Category Archives: What I’ve Been Doing

The Social Artist I

@artbizness has a huge teabagThis came out of a conversation with Mike Radcliffe at the BFI this morning – part of my Human Scale Conversations. There were a few points and it was going to be one mega post, but I think I’ll break it up a bit.

We got talking about being artists (go back and click on that link to Mike’s site if you don’t know his work – go back and preferably buy something from his gallery!) and being blocked and what we need to do to keep relatively sane and solvent and working and happy and stuff and it seemed worth exploring them a bit – especially how they relate to my experience as a nascent Social Artist.

First of all we talked about the need for artists to be with other artists.

Artists need to spend time with other artists.

The rider to this is that we need to spend time with people who are in their flow, who are looking after themselves and doing their work. If we are blocked, it’s these people who will feed us and help us through – it’s far too easy to find other blocked artists to hang out with, who reinforce and rationalise our own blocks – then we just all get depressed together!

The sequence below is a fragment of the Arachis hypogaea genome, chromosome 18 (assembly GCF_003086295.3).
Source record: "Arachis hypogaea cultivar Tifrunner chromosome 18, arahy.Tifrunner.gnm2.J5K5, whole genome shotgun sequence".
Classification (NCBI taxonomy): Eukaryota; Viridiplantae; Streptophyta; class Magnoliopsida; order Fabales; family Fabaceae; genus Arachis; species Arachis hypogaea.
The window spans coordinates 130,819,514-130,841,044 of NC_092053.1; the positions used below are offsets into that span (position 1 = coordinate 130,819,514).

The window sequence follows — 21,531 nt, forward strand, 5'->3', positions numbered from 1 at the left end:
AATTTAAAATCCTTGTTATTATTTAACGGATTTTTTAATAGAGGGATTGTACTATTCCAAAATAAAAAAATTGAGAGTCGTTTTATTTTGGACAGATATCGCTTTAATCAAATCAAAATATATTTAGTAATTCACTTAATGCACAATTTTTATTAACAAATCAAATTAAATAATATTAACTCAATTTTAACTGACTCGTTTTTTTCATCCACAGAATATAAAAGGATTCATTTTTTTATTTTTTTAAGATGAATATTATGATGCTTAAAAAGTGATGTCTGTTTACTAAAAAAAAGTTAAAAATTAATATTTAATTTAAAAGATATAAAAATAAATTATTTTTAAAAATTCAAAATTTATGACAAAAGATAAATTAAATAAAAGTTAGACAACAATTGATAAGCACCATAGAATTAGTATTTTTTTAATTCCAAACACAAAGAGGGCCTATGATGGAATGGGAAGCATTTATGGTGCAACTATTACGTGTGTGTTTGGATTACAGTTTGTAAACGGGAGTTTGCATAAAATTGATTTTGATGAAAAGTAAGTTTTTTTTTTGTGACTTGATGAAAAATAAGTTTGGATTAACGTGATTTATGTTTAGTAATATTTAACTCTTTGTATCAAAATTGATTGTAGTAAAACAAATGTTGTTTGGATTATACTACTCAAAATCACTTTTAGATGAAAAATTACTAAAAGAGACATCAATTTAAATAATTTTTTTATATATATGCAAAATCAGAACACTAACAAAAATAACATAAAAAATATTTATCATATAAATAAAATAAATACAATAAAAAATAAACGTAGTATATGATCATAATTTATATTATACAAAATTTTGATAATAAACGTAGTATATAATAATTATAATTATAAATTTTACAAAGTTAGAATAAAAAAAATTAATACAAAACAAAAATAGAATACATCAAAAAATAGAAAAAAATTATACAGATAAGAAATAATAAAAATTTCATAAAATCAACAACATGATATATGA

And even if we’re not blocked, it’s great to spend time with people who understand the creative process, who get what it’s like so we can all remember that this is normal and it’s the people who don’t do it who are weird…

Signs that you’re with the right people are: they’re encouraging you; you and they are smiling and laughing together, preferably at yourselves rather than others; you’re both talking more about the work that you’re doing now, rather than the work you used to do once or the work you’d really really like to do one day if only someone else would give you a chance.

Signs that you need to find some new friends are: the person talking to you is only talking about reasons why it’s hard; you’re feeling low and so are they; you hear yourself whining; you find yourself thinking about that project, you know the one, and how it’s never, just never going to get done.